So you’re looking for a reborn or silicone doll and come across the perfect one.
It’s under your budget at only $79.99 for silicone vinyl and the pictures of this baby are TO DIE FOR.
AND… if you buy two, you can save 10%. WOW.
STOP RIGHT THERE
Everything you just read points straight to SCAM.
A scam is a fraudulent or deceptive act or operation and unfortunately is very prevalent in the reborn community.
Why is this?
When people new to this community begin their search for a reborn, they have not yet figured out all that goes into creating these one-of-a-kind silicone or vinyl dolls and are attracted to the low price and beautiful images.
Unfortunately, many of these sites and sellers send dolls that look NOTHING like the pictures or send nothing at all.
Here’s a perfect example. This person ordered thinking they would get a baby looking like the one on the left… and got the baby pictured on the right.
So how do you prevent being scammed when searching for a reborn doll?
I’m about to let you in on the many tips that will keep you far away from doll scammers, so keep reading.
Factors that Impact the Price of a Reborn or Silicone Doll
In order to understand the realistic price point of these dolls, I want to give you a brief overview of why they cost what they cost.
Every doll begins as a blank, unpainted kit that was hand sculpted by a sculptor.
It may take a sculptor years to create this new kit.
After it was completed and then produced as a kit for sale, it is then purchased by an artist who spends countless hours putting beautiful details into creating the perfect doll.
It’s important to keep in mind that each and every doll an artist makes is unique. No two reborn dolls are the same (more on this later).
A blank kit alone can be priced anywhere between $50 to $200.
The artist then may have to add eyes if that’s what the buyer requested.
These can run anywhere from $5 to $60 depending on the material the eyes were made from.
Then the hair.
Not only does this take hours of hand rooting, but the hair alone may cost somewhere between $20 and $200.
On top of this, many artists will offer what’s called a box opening to the buyers of their dolls.
Between blankets, pacifiers, and clothes this can get quite pricey but adds a sweet, personal touch.
$30 to $100 depending on the amount of “surprises” provided.
WOW. We’re already at nearly $110 at the cheaper end of this doll we just created.
And we didn’t even account for the artist’s paint, other special supplies, and time yet.
Now do we see how a completed doll priced at $50 to $80 just cannot make sense?
Rule of thumb: If it seems too good to be true, IT IS.
If you’re looking for more detailed reasons to justify the prices, check out my article on the cost of reborn dolls where I discuss specific qualities that raise or lower the price of a reborn or silicone doll.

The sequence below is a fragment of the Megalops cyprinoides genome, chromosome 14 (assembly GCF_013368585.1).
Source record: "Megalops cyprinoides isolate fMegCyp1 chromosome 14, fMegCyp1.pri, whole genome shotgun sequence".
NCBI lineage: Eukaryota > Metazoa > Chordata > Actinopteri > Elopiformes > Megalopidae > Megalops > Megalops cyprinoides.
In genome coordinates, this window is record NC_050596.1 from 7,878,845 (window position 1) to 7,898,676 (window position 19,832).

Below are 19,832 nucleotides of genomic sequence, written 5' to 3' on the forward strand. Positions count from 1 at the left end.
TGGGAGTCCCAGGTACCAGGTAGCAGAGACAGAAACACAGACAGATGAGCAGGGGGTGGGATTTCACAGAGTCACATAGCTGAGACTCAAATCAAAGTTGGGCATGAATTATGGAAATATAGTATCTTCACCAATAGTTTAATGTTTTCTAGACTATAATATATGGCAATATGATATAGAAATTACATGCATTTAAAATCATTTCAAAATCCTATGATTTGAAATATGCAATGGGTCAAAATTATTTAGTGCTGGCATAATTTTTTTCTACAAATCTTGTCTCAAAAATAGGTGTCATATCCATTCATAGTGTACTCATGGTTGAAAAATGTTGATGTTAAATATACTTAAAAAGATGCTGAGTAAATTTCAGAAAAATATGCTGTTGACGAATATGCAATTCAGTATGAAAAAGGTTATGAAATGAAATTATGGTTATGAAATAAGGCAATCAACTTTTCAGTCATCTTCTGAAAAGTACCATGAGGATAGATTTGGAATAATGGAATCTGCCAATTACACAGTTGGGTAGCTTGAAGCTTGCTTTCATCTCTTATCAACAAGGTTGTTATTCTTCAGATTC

Red Flags That Point Towards a Scam Listing or Website
There are a few things that really stand out to me and scream that a doll isn’t a legitimate reborn or silicone doll.
I think looking at the price of the doll is the biggest red flag pointing towards a scam.
Any genuine, brand new, hand-painted vinyl reborn will never be below $200.
And finding one for $200 is pretty rare.
This would likely come from a new artist or be for a doll with some artistic flaws in the paint, hair, or body stuffing.
Any genuine artist-created silicone doll will be anywhere from $800 to $5,000.
If you find a very cheap doll marked silicone we can almost guarantee you’re on the brink of being scammed and will likely get a cheap vinyl doll (if you get anything at all).
If we see a listing for a reborn doll at $35.99 or even $129.99 we may need to raise an eyebrow and dig deeper.
These scam sites will also advertise a “price drop” or “buy 2, get 15% off”.
You will never see this from a true reborn seller.
If you’re seeing a doll priced under $100, we can also suspect that this was a stolen or copied sculpt from a sculptor.
This is an insult to the sculptor and takes away from the craftsmanship and artistry that goes into reborning dolls.
A picture is worth a thousand words.
And these scam sites scream STOLEN.
Often times the photos used to advertise these scam dolls are stolen from artists or sculptor prototype images.
There are a couple of different ways to spot this.
Sometimes we can see altered images either cropping out or blurring artist watermarks.
They will also use photos of actual babies or children to advertise the doll.
If using Google Chrome, “control + click” on the image and select “search google for image”.
If this same image is coming up for multiple different websites selling the same doll, we can bet that this is not a true reborn doll.
Each artist painted kit will be unique.
These are hand painted works of art and no two kits, even if painted by the same artist will ever be the same.
Use your best judgment. If you’re scrolling through the home page of their dolls for sale and something seems off with the image quality, it probably is.
If you’re concerned about the legitimacy of a listing what we recommend doing is contacting the seller and requesting a safety photo.
A safety photo should include a new picture of the doll listed for sale with a piece of paper with handwritten details per your request.
You can request them to write your name, their name, the doll’s name, the date and time, or even any random phrase such as “My best friend is better than yours!”.
In order to honor your request, they would have to have the doll pictured present.
This adds an extra layer of protection to your purchase.
Let me preface by saying this: quality reborn dolls are created, bought, and sold all over the world.
It is possible for a true reborn or silicone doll to come from anywhere.
But we see a trend with these scam websites.
Many of the dolls are shipped from and produced in Asian countries.
How can we find out where the doll is coming from?
On the very bottom of the website, look for “about us”, “shipping & delivery”, “contact us”, or “FAQs”.
Here you will find where they are located.